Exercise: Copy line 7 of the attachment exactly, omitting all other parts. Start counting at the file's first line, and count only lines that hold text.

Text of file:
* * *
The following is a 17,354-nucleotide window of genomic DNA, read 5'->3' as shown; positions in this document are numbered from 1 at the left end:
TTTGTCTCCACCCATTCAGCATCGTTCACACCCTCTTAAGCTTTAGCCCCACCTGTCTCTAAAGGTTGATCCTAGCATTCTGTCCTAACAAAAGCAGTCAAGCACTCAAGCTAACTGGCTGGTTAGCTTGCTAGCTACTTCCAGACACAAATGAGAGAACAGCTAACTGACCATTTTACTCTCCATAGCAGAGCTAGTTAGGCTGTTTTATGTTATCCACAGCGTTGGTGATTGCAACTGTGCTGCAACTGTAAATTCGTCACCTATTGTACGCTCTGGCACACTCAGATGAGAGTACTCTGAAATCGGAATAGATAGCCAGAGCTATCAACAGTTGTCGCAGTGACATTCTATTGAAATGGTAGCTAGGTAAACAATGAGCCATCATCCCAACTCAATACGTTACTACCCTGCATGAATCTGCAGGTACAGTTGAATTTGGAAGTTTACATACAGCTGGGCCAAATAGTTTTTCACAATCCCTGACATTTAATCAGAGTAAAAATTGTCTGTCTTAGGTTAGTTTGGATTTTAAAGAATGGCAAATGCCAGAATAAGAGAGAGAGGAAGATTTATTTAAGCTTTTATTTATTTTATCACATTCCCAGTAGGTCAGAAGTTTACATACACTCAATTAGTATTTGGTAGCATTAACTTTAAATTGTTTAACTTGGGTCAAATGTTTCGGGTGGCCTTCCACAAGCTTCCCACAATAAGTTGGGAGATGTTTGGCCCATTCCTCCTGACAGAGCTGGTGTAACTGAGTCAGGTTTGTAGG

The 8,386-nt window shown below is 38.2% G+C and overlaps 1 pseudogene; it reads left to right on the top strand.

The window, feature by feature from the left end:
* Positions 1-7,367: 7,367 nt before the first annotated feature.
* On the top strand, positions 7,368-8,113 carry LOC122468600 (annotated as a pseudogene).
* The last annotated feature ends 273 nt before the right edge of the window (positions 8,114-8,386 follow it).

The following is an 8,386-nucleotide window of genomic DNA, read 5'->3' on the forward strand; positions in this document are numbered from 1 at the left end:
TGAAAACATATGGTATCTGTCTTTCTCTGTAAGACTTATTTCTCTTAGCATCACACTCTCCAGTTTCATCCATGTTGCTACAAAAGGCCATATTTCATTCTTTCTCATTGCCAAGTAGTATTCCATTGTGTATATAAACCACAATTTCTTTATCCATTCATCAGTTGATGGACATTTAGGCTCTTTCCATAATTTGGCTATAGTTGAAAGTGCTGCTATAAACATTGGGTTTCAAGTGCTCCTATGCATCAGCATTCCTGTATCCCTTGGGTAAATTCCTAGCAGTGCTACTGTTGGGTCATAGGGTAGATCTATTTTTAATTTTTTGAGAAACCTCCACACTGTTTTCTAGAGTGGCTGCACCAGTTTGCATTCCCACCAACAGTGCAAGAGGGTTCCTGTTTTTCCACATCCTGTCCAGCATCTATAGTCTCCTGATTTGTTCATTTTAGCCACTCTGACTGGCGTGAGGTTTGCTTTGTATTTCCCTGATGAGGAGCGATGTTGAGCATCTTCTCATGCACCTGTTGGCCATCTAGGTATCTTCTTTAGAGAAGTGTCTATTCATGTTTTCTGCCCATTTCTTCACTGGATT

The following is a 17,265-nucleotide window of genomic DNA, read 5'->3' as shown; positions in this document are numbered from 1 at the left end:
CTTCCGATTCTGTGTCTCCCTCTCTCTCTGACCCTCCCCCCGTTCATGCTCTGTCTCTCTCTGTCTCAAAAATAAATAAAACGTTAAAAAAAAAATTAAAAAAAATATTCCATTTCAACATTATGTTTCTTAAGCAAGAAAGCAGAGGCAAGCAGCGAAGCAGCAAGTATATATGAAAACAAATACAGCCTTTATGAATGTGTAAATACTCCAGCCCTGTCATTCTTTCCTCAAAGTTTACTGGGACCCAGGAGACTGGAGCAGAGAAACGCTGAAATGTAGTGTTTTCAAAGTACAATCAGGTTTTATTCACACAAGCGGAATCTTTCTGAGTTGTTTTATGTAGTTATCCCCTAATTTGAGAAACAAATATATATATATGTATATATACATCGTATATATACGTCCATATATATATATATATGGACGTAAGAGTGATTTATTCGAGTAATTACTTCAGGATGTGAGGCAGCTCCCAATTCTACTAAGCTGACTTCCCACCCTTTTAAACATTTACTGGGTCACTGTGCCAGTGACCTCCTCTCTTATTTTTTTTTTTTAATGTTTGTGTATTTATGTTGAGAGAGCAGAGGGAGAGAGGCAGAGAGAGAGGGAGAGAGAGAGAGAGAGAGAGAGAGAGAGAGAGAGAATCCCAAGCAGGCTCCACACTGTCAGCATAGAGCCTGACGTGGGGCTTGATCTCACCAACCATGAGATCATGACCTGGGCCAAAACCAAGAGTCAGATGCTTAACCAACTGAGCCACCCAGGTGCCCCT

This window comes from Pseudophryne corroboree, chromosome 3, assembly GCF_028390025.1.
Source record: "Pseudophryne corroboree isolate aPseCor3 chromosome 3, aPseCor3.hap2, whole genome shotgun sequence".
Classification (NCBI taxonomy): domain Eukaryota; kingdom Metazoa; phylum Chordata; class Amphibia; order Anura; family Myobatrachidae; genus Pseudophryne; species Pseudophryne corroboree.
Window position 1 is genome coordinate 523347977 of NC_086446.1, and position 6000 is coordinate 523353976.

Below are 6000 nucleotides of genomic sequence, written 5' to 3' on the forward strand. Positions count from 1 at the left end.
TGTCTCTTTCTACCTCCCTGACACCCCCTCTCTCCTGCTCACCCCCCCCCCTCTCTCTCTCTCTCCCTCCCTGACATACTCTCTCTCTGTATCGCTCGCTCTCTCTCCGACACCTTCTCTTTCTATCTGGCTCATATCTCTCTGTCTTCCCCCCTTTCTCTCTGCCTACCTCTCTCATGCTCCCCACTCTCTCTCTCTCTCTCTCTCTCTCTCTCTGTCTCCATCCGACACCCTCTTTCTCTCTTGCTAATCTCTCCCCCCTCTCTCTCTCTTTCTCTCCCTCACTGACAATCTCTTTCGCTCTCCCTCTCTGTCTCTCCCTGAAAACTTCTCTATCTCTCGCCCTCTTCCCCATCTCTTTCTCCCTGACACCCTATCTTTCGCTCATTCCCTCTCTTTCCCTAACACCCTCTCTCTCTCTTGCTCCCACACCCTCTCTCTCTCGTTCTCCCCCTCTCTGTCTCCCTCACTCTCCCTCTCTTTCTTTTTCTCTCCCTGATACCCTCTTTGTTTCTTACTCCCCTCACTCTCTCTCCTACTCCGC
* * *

* The last annotated feature ends 273 nt before the right edge of the window (positions 8,114-8,386 follow it).